10 thoughts on “Gorgias AUTHOR Plato

  1. says:

    Γοργίας = Gorgias (dialogue), Plato, Walter Hamilton (Translator), Chris Emlyn Jones (Commentary)Harmondsworth: Penguin Books, 1960 = 1339, In 149 Pages‬Gorgias is a Socratic dialogue written by Plato around 380 BC. The dialogue depicts a conversation between Socrates and a small group of sophists (and other gue

  2. says:

    A Starker DialogueGorgias is very similar in structure, content, focus and argument with the Republic. In fact, it comes across almos

  3. says:

    The Gorgias is perhaps the dialogue where the talent of Socrates shines with all its brilliance in its confrontations where it defeats and mates its contradictors sophists in particular Calliclès.Socrates lets his interlocutor speak, or less pretends to abound to give him the leisure to expose himself and little by little highlights the contradictions, the faults. And then the theme of exchanges energizes the rhythm: freedom, good or bad,

  4. says:

    Well, if one was to sum up, it would be hard to go past Plato’s own summary: “And of all that has been said, nothing remains unshaken but the saying, that to do injustice is to be avoided than to suffer injustice, and that the reality and not the appearance of virtue is to be followed above all things, as well in public as in private life; and that when any one has been wrong in anything, he is to be chastised, and that the next best

  5. says:

    … for philosophy, Socrates, if pursued in moderation and at the proper age, is an elegant accomplishment, but too mu

  6. says:

    Men do bad when they do what they merely think best, rather than what they most deeply desire. That seems to be the central point of this long dialogue.The age old question is: how to get men to follow their true Will (i.e. Self, rather than ego). Does the dialogue answer it? The answer it gives appears to be: Engage in the combat of life, live as well as you can, and then, after death, you will attain the Islands of the B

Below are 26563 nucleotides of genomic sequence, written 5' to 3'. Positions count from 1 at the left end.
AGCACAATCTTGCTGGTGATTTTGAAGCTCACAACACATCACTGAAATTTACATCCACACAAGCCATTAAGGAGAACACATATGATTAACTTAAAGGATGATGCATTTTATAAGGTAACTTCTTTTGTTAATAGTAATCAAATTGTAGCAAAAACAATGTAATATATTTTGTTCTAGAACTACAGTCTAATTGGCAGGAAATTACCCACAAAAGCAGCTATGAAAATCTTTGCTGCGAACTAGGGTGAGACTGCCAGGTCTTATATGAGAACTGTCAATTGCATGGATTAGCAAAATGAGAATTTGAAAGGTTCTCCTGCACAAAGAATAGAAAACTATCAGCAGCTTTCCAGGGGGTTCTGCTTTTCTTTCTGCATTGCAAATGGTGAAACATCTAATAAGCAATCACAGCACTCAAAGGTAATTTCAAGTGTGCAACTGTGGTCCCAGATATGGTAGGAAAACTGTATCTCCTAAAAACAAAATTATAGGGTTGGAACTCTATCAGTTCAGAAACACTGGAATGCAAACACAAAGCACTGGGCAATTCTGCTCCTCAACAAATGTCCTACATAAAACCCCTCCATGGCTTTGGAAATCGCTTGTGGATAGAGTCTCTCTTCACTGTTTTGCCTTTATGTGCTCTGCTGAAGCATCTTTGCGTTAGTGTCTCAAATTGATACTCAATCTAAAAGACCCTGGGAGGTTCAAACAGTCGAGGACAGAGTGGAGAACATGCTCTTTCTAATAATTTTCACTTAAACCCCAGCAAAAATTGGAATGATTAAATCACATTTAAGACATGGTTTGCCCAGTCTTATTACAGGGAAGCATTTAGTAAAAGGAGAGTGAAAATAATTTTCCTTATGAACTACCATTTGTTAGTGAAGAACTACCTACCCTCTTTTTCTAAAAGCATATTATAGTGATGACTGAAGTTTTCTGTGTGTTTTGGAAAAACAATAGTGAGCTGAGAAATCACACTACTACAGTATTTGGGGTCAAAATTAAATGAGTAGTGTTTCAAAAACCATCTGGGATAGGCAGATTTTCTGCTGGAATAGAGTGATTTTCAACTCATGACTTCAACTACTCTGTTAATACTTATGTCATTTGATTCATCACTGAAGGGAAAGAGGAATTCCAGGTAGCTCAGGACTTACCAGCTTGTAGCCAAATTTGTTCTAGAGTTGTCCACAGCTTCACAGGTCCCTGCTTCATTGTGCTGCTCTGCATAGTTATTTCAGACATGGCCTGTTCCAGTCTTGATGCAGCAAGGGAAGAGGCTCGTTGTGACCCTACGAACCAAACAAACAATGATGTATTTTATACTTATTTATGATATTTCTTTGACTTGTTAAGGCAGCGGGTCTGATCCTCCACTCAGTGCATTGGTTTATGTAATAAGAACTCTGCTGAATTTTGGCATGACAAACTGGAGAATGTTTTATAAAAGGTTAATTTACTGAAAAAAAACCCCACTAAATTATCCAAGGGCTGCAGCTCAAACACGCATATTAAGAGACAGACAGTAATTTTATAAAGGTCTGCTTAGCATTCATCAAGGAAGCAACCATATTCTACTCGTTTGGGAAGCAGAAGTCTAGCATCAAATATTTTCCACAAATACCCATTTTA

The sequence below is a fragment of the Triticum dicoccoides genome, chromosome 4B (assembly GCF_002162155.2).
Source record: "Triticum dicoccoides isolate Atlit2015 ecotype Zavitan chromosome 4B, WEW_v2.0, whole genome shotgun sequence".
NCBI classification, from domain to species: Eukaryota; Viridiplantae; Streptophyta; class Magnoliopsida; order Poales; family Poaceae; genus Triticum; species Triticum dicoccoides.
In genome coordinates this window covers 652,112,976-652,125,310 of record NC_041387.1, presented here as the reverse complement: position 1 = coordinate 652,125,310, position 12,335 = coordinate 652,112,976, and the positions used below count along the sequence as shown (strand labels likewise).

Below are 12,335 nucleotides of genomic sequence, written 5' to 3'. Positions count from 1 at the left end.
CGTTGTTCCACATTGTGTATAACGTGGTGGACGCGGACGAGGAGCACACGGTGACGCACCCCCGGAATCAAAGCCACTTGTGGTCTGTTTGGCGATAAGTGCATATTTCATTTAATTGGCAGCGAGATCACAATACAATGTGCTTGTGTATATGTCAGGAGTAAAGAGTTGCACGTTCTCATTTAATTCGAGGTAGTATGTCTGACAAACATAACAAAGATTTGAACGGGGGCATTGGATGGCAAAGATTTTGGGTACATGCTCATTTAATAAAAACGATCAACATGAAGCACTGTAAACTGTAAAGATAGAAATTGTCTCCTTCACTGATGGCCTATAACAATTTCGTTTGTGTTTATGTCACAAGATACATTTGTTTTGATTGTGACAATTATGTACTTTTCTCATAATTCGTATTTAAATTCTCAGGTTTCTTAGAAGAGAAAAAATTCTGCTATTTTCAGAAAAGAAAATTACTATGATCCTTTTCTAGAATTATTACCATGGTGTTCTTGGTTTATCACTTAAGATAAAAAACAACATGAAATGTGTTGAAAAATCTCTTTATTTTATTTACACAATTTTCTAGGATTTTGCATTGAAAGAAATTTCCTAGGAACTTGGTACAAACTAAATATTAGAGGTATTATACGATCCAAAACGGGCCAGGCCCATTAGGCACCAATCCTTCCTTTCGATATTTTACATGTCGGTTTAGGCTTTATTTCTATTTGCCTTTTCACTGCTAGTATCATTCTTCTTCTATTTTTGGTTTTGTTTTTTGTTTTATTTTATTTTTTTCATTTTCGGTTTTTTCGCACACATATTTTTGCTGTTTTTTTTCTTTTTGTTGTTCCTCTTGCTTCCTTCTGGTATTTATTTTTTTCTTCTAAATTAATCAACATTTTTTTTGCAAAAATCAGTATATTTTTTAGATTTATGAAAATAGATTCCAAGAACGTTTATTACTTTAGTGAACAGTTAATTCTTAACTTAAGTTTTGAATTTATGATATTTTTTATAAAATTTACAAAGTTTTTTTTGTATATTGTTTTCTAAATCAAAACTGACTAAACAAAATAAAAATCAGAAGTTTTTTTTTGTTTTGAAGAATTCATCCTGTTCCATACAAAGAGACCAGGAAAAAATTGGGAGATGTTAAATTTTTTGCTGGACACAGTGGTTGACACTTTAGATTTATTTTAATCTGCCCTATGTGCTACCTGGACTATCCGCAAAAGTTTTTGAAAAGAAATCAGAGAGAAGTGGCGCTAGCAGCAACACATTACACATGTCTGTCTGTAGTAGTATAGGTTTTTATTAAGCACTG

7. says:

    We should devote all our own and our community's energies towards ensuring the presence of justice and self discipline, and so guaranteeing happiness.So Socrates wanted to make Athens great again and along the way gave the pundits and consulta

  8. says:

    This book is a masterpiece. It includes a critical text, and a line by line philological commentary. But even the reader without Gree

  9. says:

    An excellent example of philosophy justifying itself. Everybody has heard the whole cranky, rather arrogant and patronizing remark made when someone who doesn't read very much or doesn't read for pleasure or instruction feels like scoffing a bit: "Why are you reading this boring old stuff? Philosophy's good when you're younger, and you don

  10. says:

    What I recall about Gorgias again from my sopho university philosophy class was that there was a lengthy discussion of orators and how they are able to dupe audiences even folks technical than the orator him/herself. That sounds eerily relevant right now given that 1.7M people voted against the Commander and Thief who in 2012 criticised the very electoral college to which he owes his election. His campaign p